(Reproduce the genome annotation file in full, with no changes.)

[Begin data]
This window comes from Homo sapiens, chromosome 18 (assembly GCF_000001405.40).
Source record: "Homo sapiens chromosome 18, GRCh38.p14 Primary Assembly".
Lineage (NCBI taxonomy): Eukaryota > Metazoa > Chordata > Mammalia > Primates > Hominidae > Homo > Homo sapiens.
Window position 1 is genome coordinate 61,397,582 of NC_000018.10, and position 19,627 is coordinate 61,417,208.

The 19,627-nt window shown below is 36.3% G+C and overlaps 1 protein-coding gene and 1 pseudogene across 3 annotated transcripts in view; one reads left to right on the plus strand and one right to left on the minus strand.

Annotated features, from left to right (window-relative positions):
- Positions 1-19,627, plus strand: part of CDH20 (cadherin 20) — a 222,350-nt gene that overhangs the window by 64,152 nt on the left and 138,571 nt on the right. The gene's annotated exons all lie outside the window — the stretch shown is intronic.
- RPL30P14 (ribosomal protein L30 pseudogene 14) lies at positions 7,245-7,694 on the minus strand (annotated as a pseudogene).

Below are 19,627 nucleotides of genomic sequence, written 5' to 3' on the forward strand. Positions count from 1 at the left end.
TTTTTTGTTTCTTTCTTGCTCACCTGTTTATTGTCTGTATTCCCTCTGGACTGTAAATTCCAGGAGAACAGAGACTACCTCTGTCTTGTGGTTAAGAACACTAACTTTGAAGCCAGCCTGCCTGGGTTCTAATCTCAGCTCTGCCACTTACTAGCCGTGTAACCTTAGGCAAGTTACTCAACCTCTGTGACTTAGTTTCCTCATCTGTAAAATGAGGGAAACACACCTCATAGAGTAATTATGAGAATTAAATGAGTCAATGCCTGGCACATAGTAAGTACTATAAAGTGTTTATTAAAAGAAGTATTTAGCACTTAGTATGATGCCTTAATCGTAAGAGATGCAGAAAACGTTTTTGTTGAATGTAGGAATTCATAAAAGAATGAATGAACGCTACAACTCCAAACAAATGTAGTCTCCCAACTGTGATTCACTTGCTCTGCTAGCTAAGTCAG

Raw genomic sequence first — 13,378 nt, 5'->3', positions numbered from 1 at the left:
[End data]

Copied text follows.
This window comes from Homo sapiens, chromosome 18 (assembly GCF_000001405.40).
Source record: "Homo sapiens chromosome 18, GRCh38.p14 Primary Assembly".
Lineage (NCBI taxonomy): Eukaryota > Metazoa > Chordata > Mammalia > Primates > Hominidae > Homo > Homo sapiens.
Window position 1 is genome coordinate 61,397,582 of NC_000018.10, and position 19,627 is coordinate 61,417,208.

The 19,627-nt window shown below is 36.3% G+C and overlaps 1 protein-coding gene and 1 pseudogene across 3 annotated transcripts in view; one reads left to right on the plus strand and one right to left on the minus strand.

Annotated features, from left to right (window-relative positions):
- Positions 1-19,627, plus strand: part of CDH20 (cadherin 20) — a 222,350-nt gene that overhangs the window by 64,152 nt on the left and 138,571 nt on the right. The gene's annotated exons all lie outside the window — the stretch shown is intronic.
- RPL30P14 (ribosomal protein L30 pseudogene 14) lies at positions 7,245-7,694 on the minus strand (annotated as a pseudogene).

Below are 19,627 nucleotides of genomic sequence, written 5' to 3' on the forward strand. Positions count from 1 at the left end.
TTTTTTGTTTCTTTCTTGCTCACCTGTTTATTGTCTGTATTCCCTCTGGACTGTAAATTCCAGGAGAACAGAGACTACCTCTGTCTTGTGGTTAAGAACACTAACTTTGAAGCCAGCCTGCCTGGGTTCTAATCTCAGCTCTGCCACTTACTAGCCGTGTAACCTTAGGCAAGTTACTCAACCTCTGTGACTTAGTTTCCTCATCTGTAAAATGAGGGAAACACACCTCATAGAGTAATTATGAGAATTAAATGAGTCAATGCCTGGCACATAGTAAGTACTATAAAGTGTTTATTAAAAGAAGTATTTAGCACTTAGTATGATGCCTTAATCGTAAGAGATGCAGAAAACGTTTTTGTTGAATGTAGGAATTCATAAAAGAATGAATGAACGCTACAACTCCAAACAAATGTAGTCTCCCAACTGTGATTCACTTGCTCTGCTAGCTAAGTCAG

Raw genomic sequence first — 13,378 nt, 5'->3', positions numbered from 1 at the left: